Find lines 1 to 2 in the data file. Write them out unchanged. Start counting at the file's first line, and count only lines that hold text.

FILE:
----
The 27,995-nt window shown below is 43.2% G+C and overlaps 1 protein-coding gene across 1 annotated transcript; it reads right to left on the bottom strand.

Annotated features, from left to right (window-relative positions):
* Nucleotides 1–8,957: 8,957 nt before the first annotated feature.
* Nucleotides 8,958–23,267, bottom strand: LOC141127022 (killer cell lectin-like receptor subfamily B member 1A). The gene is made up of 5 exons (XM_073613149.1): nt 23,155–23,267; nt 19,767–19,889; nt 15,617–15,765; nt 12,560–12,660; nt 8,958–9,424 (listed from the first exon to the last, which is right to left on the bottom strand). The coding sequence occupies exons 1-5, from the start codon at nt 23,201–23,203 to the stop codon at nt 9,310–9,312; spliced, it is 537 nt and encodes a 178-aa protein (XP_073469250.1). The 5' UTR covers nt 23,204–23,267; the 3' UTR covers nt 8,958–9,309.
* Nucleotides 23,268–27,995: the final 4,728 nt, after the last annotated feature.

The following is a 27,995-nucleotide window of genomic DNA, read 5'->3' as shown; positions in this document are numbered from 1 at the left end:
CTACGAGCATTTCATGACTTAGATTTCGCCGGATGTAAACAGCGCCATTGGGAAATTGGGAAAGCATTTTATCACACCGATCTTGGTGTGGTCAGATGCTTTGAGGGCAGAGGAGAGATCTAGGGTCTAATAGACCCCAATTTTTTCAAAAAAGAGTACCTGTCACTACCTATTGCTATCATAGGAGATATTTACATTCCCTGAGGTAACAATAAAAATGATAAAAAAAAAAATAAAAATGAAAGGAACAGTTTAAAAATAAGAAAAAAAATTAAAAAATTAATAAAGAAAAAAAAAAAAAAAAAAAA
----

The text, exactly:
The 27,995-nt window shown below is 43.2% G+C and overlaps 1 protein-coding gene across 1 annotated transcript; it reads right to left on the bottom strand.

Annotated features, from left to right (window-relative positions):